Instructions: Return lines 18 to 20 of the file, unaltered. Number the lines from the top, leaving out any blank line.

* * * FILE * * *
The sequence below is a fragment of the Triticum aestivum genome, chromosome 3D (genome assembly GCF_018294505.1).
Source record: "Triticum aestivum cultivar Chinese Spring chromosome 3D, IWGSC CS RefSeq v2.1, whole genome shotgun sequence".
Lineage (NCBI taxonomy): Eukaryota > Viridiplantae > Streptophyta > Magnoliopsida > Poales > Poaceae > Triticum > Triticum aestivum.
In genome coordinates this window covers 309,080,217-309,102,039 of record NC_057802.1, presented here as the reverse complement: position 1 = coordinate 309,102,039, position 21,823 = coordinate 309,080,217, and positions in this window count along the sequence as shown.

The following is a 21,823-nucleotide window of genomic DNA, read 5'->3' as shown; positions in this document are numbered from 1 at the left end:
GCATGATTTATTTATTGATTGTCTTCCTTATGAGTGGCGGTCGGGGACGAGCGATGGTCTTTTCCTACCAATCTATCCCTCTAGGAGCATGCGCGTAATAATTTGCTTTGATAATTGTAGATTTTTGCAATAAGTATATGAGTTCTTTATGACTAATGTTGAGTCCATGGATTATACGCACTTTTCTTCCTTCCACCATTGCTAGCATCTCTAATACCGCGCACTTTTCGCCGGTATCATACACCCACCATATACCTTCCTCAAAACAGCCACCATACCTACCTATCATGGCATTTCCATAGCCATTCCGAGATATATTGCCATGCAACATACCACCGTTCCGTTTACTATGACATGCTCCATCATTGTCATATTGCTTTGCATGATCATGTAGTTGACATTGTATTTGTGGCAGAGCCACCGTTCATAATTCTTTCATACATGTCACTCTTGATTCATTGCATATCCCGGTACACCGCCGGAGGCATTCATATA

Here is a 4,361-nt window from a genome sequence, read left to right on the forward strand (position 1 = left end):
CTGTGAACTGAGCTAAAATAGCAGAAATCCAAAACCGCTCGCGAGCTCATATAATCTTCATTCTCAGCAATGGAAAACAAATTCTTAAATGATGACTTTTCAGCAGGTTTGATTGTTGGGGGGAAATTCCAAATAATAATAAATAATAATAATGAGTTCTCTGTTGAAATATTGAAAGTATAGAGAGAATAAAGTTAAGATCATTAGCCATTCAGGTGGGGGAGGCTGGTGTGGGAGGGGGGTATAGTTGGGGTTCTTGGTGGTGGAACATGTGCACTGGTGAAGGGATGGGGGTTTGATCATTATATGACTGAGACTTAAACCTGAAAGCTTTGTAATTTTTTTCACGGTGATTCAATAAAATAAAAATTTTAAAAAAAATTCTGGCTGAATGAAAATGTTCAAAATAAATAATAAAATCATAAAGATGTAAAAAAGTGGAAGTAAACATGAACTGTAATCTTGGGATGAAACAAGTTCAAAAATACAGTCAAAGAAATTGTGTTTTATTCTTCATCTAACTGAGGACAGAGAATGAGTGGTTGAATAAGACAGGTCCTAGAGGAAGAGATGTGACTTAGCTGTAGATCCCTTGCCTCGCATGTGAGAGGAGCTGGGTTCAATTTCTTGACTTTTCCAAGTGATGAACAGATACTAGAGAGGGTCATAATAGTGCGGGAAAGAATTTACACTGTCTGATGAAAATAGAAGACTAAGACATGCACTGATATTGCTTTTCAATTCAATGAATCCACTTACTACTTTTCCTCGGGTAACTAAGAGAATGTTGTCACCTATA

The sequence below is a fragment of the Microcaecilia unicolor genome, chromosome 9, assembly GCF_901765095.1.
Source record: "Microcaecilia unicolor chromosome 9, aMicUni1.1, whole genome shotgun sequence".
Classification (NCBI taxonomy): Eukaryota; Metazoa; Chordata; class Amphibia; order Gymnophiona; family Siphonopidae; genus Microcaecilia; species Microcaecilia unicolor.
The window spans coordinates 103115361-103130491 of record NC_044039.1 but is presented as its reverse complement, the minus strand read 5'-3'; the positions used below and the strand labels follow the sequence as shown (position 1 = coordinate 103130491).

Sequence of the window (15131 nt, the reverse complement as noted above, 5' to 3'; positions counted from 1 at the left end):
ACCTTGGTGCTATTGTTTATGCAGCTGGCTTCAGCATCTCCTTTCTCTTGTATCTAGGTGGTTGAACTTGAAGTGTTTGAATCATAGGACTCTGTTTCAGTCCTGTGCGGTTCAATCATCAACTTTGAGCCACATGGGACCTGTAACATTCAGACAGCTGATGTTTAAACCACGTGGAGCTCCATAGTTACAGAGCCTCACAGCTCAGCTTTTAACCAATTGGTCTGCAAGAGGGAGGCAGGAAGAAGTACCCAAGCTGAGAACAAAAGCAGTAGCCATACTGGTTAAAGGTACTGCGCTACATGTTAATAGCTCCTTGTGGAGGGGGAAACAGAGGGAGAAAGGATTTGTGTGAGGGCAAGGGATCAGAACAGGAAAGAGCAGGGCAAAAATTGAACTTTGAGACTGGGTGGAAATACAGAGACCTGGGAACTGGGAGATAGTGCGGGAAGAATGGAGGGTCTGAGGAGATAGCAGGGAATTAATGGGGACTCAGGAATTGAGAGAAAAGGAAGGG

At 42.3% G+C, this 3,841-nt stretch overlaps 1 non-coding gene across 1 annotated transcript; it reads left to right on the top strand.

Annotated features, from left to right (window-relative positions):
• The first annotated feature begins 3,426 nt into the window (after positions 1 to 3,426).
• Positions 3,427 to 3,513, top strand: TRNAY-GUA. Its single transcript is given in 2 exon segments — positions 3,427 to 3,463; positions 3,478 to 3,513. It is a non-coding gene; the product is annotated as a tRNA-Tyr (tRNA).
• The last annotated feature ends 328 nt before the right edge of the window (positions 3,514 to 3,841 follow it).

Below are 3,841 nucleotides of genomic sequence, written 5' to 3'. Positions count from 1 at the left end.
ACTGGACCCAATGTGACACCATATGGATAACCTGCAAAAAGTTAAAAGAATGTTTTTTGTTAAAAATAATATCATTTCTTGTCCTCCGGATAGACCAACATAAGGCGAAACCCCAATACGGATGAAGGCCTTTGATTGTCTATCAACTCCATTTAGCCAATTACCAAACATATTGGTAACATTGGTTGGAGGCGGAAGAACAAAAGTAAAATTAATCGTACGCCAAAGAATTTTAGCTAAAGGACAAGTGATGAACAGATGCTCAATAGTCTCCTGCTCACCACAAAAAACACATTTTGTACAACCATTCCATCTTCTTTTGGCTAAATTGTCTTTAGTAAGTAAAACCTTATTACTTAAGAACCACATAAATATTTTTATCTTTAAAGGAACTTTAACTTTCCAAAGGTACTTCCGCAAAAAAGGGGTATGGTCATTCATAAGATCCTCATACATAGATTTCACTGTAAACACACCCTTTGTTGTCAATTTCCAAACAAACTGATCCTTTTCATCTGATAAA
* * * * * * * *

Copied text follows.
• Positions 3,427 to 3,513, top strand: TRNAY-GUA. Its single transcript is given in 2 exon segments — positions 3,427 to 3,463; positions 3,478 to 3,513. It is a non-coding gene; the product is annotated as a tRNA-Tyr (tRNA).
• The last annotated feature ends 328 nt before the right edge of the window (positions 3,514 to 3,841 follow it).

Below are 3,841 nucleotides of genomic sequence, written 5' to 3'. Positions count from 1 at the left end.